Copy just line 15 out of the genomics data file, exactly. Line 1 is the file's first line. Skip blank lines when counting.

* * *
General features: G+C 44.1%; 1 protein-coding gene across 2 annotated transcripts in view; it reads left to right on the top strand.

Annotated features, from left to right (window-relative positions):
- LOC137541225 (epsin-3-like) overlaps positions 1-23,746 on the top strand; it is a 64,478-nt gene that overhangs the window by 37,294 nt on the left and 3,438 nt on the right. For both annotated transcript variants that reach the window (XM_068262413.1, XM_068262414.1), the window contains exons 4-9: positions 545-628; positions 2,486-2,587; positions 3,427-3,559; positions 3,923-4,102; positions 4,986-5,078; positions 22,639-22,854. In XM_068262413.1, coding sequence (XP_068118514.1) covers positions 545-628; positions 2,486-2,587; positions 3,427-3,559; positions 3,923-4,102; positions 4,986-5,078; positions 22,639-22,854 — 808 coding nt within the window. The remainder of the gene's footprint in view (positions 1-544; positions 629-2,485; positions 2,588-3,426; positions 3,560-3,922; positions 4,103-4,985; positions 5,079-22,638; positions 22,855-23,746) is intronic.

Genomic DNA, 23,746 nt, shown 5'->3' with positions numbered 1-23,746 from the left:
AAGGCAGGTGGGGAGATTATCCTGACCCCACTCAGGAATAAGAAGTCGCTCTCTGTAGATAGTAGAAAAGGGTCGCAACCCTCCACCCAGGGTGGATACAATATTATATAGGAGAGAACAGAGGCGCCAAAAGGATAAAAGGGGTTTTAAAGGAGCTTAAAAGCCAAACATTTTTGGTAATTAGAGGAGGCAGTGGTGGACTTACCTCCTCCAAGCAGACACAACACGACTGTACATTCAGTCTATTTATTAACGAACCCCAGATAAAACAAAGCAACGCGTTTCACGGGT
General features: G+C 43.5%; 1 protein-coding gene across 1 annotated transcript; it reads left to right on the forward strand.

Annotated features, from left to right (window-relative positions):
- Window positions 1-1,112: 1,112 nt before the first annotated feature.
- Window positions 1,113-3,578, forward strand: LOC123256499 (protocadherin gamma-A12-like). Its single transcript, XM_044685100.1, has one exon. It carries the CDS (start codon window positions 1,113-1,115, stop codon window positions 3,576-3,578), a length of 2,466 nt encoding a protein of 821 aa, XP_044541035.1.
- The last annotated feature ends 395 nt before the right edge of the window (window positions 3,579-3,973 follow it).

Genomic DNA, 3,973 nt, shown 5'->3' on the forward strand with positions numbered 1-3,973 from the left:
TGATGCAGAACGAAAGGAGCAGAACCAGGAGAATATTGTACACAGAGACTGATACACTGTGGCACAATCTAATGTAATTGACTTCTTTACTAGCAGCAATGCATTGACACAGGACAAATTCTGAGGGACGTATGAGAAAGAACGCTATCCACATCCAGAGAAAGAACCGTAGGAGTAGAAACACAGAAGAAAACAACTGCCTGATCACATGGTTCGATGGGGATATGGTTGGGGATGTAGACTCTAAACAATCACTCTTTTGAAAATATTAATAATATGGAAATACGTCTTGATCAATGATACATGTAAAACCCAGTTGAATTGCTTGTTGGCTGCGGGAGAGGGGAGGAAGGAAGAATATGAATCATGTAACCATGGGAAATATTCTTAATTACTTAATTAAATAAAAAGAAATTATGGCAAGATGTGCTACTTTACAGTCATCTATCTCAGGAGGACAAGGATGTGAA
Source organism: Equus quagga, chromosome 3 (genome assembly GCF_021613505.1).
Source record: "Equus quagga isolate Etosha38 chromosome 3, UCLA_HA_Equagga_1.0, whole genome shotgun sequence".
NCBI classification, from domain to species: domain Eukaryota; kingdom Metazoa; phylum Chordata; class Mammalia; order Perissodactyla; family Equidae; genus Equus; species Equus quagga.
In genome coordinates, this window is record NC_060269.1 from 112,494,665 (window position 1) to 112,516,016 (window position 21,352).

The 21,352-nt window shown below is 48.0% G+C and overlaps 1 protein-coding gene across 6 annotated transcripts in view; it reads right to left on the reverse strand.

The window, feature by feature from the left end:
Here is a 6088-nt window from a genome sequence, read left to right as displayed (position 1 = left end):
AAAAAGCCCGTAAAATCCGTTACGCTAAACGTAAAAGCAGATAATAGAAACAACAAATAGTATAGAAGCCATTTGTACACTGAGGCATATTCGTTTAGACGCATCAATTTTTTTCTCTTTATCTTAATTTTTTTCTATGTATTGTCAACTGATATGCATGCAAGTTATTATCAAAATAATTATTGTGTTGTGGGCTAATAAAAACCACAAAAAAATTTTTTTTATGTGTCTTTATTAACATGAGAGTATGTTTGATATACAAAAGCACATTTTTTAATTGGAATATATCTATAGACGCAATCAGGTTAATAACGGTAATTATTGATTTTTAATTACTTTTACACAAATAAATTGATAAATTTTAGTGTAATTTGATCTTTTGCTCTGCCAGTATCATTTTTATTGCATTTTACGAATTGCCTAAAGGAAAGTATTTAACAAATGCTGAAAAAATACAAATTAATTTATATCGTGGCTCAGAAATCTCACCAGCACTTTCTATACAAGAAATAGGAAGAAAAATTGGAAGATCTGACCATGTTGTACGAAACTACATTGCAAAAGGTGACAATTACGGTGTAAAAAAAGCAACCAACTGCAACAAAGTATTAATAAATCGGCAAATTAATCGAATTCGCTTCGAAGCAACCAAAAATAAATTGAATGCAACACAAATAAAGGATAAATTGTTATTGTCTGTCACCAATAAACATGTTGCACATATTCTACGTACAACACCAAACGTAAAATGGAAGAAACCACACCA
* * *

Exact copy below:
NCBI classification, from domain to species: domain Eukaryota; kingdom Metazoa; phylum Chordata; class Mammalia; order Perissodactyla; family Equidae; genus Equus; species Equus quagga.